• Plant residues and fish processing wastes are fed to Black Soldier fly larvae. The larvae are fed to fish, chickens, and quail.
  • The chicken and quail meat and eggs go to the kitchen and the viscera (guts) are fed to the BSF larvae. The feathers are composted.
  • The castings from the larvae (which retain up to 50 per cent of their original protein level) and kitchen scraps are fed to worms.
  • The worm castings are mixed with compost and used as a soil conditioner for trees, vegetables, and fodder plants; while the worms are fed to fish, chickens and quail.
  • Chickens fertilize the trees and keep weeds at bay. They also eat spoiled fruit and the fruit fly larvae that it contains.
  • Other chickens and quail eat the fodder plants and provide manure (and eventually feathers and other processing wastes) for worms, Soldier Fly larvae, and composting systems.

The important thing about microponics that there is no such thing as waste—everything becomes part of the nutrient cycle. Waste heat from chick brooders and lights (and even the waste body heat from animals or birds) can be used to modify environments in favor of other organisms. The scope of such integrations is limited only by one’s imagination.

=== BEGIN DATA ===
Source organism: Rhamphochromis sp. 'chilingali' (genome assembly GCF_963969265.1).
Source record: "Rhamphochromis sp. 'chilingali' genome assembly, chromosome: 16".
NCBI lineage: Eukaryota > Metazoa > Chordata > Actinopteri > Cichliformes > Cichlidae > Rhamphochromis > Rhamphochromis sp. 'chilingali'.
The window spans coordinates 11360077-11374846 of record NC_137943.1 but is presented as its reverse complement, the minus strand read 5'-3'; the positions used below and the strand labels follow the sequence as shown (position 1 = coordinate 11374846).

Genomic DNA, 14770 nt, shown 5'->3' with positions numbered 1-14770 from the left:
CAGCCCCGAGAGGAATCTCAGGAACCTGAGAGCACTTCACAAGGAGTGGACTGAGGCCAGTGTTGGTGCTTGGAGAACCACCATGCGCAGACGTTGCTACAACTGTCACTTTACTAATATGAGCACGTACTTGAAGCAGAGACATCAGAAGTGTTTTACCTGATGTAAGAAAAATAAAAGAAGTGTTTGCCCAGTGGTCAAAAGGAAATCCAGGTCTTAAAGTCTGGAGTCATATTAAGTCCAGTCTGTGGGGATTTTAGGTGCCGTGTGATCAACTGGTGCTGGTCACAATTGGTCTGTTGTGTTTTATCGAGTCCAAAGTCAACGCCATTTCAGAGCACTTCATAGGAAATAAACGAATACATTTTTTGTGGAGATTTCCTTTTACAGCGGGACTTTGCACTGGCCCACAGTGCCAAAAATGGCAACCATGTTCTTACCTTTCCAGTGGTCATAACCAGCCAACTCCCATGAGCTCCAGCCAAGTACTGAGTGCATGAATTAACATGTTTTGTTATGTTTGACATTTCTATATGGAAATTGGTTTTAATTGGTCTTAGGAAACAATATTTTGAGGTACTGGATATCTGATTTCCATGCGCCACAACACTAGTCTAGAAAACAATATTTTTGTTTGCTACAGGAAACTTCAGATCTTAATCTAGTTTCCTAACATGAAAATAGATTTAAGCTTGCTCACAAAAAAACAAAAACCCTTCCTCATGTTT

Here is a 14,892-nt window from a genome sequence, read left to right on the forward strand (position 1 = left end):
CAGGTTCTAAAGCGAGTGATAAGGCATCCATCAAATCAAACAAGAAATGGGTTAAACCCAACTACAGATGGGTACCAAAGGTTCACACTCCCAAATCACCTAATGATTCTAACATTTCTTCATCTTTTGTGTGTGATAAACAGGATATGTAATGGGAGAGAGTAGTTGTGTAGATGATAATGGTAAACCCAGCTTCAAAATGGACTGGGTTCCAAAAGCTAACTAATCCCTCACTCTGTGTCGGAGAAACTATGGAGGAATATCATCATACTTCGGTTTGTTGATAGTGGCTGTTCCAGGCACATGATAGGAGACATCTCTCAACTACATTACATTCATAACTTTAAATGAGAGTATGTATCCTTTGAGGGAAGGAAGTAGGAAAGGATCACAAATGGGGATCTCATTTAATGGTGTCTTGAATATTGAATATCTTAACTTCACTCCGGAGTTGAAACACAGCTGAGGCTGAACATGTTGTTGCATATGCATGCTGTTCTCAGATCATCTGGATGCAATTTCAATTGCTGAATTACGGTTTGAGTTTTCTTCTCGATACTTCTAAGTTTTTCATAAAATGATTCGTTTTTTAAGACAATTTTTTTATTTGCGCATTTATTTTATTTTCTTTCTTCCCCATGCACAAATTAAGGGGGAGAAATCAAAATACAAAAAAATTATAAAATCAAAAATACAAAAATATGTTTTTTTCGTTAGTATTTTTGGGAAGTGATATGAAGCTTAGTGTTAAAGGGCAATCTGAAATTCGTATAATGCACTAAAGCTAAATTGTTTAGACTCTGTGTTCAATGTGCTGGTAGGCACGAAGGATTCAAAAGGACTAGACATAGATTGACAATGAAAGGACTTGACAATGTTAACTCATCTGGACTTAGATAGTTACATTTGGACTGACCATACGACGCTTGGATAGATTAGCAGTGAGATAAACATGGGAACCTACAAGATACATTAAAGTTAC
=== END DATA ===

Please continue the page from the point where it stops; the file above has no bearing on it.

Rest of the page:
The integration of fish, plants, and microlivestock leverages the volume and quality of the food that we grow and it makes for a healthier and more resilient food production environment.

Our goal is to put clean, fresh food on the dinner table, so we use what works best—for the fish, plants, microlivestock, and other organisms, and that’s what microponics is all about!


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Written by Gary Donaldson

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Gary Donaldson is an Australian urban farmer, the author of the Urban Aquaponics Manual, and the architect of microponics. Follow his blog on microponics to learn more about this method of gardening.